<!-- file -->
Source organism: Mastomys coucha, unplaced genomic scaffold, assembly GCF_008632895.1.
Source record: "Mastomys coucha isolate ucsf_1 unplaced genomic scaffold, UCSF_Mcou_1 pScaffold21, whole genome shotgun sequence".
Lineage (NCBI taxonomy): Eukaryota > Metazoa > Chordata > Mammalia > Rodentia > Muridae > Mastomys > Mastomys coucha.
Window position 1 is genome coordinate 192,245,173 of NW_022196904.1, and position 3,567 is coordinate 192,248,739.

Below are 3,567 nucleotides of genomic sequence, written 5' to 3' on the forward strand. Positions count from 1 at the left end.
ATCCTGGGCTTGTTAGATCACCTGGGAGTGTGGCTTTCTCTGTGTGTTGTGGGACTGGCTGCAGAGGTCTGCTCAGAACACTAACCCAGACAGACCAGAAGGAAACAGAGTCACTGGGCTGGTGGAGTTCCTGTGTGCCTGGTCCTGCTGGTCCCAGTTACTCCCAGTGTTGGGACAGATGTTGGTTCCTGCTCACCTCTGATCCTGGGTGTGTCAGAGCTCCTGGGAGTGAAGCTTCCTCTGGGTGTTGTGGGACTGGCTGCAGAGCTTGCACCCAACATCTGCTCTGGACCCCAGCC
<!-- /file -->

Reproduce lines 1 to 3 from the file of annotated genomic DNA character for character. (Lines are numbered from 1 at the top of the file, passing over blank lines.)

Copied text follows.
Source organism: Mastomys coucha, unplaced genomic scaffold, assembly GCF_008632895.1.
Source record: "Mastomys coucha isolate ucsf_1 unplaced genomic scaffold, UCSF_Mcou_1 pScaffold21, whole genome shotgun sequence".
Lineage (NCBI taxonomy): Eukaryota > Metazoa > Chordata > Mammalia > Rodentia > Muridae > Mastomys > Mastomys coucha.